[Image: Tsovkra-1 via Google Maps].
“Flanked by the Caucasus Mountains on the highest plateau in Dagestan,” Kate Sutton wrote for the February issue of Artforum, “the village of Tsovkra-1 has parlayed the perils of its topography into a peculiar claim to fame: that every able-bodied member of its roughly four-hundred-person population can walk a tightrope. While locals say that this skill was first developed simply as a way to traverse the region’s slopes and crevices, tightrope walking is now considered an integral part of the republic’s cultural heritage.”
It’s like a deleted scene from, or an alternative version of, Italo Calvino’s Baron in the Trees, this village with such a precarious natural and geological setting that everyone becomes an acrobat.
The origins of the town’s peculiar talents are disputed. According to The Week, it might have been all about love: “While no one in Tsovkra-1 knows exactly how the tradition began, the most popular story is that more than 100 years ago, the village’s young men tired of trekking across the valleys that separated them from their female love interests in a neighboring community. So the men strung up a rope between the mountains and, after first pulling themselves across, eventually began to walk the rope, displaying their prowess for their waiting admirers.”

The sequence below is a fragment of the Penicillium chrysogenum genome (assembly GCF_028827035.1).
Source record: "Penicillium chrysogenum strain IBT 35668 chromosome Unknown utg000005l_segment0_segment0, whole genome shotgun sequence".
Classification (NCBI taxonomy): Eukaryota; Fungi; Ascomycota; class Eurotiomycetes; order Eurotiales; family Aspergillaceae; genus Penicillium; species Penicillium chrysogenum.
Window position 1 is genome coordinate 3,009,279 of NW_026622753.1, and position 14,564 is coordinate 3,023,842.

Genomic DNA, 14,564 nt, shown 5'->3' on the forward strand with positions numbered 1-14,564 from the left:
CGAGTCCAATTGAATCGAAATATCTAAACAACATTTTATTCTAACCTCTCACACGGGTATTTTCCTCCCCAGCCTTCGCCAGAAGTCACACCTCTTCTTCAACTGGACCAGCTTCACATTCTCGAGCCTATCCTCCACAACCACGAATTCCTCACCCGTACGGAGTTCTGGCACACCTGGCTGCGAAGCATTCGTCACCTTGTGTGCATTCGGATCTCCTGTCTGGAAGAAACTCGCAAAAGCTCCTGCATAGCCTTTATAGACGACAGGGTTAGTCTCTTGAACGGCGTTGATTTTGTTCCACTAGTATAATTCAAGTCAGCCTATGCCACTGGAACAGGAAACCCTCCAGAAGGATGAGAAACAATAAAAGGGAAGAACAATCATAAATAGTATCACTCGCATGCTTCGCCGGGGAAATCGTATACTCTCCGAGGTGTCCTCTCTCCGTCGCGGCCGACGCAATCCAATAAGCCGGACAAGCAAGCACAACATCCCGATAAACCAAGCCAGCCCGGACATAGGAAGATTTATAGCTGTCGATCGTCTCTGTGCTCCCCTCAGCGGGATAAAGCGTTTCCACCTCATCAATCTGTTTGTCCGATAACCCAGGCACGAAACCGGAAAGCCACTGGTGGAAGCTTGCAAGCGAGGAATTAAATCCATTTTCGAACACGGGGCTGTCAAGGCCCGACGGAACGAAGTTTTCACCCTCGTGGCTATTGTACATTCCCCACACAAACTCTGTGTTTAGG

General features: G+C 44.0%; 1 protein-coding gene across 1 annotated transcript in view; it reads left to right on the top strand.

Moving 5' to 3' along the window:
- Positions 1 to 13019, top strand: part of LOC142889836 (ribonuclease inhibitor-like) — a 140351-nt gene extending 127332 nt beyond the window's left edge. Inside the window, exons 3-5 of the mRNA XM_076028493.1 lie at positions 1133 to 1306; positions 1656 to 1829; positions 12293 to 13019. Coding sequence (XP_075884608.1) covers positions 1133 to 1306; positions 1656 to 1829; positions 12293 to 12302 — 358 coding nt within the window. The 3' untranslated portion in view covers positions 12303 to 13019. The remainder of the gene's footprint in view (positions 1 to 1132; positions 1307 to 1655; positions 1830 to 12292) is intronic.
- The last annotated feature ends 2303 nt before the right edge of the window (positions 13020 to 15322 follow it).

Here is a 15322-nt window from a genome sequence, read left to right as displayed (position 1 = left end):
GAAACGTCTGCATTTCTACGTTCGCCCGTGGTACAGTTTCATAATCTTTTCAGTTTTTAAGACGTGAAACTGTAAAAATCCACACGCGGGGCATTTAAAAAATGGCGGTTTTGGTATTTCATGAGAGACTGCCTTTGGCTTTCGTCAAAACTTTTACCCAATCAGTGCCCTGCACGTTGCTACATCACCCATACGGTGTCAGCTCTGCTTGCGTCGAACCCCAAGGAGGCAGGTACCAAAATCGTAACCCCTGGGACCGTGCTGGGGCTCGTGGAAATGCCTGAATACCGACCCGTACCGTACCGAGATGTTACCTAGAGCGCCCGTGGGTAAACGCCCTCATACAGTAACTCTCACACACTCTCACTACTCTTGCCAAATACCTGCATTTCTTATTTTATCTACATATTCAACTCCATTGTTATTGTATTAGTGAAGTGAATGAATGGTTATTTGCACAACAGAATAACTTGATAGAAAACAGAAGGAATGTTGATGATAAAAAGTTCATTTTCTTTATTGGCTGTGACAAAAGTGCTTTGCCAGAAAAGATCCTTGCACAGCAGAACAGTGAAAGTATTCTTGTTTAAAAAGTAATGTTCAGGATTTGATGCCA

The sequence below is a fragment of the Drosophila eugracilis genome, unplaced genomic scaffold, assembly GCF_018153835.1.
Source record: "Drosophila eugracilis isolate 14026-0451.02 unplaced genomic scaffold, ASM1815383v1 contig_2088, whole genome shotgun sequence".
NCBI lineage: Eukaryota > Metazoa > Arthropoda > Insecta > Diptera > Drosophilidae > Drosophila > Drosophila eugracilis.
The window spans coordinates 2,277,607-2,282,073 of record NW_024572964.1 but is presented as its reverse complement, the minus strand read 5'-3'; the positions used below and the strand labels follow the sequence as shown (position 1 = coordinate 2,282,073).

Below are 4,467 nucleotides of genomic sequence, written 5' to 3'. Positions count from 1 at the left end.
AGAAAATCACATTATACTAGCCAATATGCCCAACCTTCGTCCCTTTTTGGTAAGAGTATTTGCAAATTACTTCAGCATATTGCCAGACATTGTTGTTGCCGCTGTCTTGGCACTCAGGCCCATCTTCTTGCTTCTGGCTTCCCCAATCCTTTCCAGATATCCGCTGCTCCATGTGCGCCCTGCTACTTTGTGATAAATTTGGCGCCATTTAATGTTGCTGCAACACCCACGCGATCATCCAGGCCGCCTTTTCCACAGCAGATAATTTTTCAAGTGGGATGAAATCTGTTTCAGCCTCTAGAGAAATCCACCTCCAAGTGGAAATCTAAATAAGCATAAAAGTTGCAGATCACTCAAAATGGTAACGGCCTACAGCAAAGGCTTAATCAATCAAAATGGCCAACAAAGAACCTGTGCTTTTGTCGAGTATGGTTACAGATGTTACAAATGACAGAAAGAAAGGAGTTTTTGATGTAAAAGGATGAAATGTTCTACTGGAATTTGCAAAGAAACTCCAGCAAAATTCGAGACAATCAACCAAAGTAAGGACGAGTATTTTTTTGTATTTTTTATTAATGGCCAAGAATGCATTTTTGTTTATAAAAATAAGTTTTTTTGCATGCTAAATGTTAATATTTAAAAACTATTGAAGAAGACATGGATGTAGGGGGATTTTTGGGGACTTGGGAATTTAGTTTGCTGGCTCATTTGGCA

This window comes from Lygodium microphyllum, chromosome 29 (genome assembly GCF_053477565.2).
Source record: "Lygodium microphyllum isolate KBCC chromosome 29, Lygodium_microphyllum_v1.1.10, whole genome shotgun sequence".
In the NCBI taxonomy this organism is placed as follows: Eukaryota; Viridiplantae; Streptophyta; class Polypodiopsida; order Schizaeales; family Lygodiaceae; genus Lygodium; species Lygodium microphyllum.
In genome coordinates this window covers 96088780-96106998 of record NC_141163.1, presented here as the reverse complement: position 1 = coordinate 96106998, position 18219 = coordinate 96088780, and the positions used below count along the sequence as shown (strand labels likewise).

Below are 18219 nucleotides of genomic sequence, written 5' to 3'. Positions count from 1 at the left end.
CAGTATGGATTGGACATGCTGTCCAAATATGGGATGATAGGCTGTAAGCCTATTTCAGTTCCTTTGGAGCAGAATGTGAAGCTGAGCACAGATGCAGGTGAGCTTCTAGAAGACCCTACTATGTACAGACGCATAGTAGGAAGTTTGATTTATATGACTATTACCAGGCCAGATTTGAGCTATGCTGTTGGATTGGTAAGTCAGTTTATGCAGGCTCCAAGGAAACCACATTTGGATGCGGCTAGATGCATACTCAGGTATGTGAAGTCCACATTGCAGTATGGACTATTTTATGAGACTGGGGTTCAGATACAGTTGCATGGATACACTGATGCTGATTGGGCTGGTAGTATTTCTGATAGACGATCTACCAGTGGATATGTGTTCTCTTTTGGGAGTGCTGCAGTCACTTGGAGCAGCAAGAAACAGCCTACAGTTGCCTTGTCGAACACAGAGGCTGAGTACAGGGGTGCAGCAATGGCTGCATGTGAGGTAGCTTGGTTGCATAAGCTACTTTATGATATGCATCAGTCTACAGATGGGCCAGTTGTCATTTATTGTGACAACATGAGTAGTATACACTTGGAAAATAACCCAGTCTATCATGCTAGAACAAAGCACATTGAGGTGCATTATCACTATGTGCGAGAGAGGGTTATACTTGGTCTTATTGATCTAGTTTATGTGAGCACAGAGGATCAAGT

I would love to know the extent to which this has simply been overblown by curious journalists, especially as the only consistent takeaway from coverage of the town is that no one seems to know where the tightrope skills came from—although “all agree that it happened more than 200 years ago” and all seem to agree that Tsovkra-1’s acrobatics are on the verge of disappearing.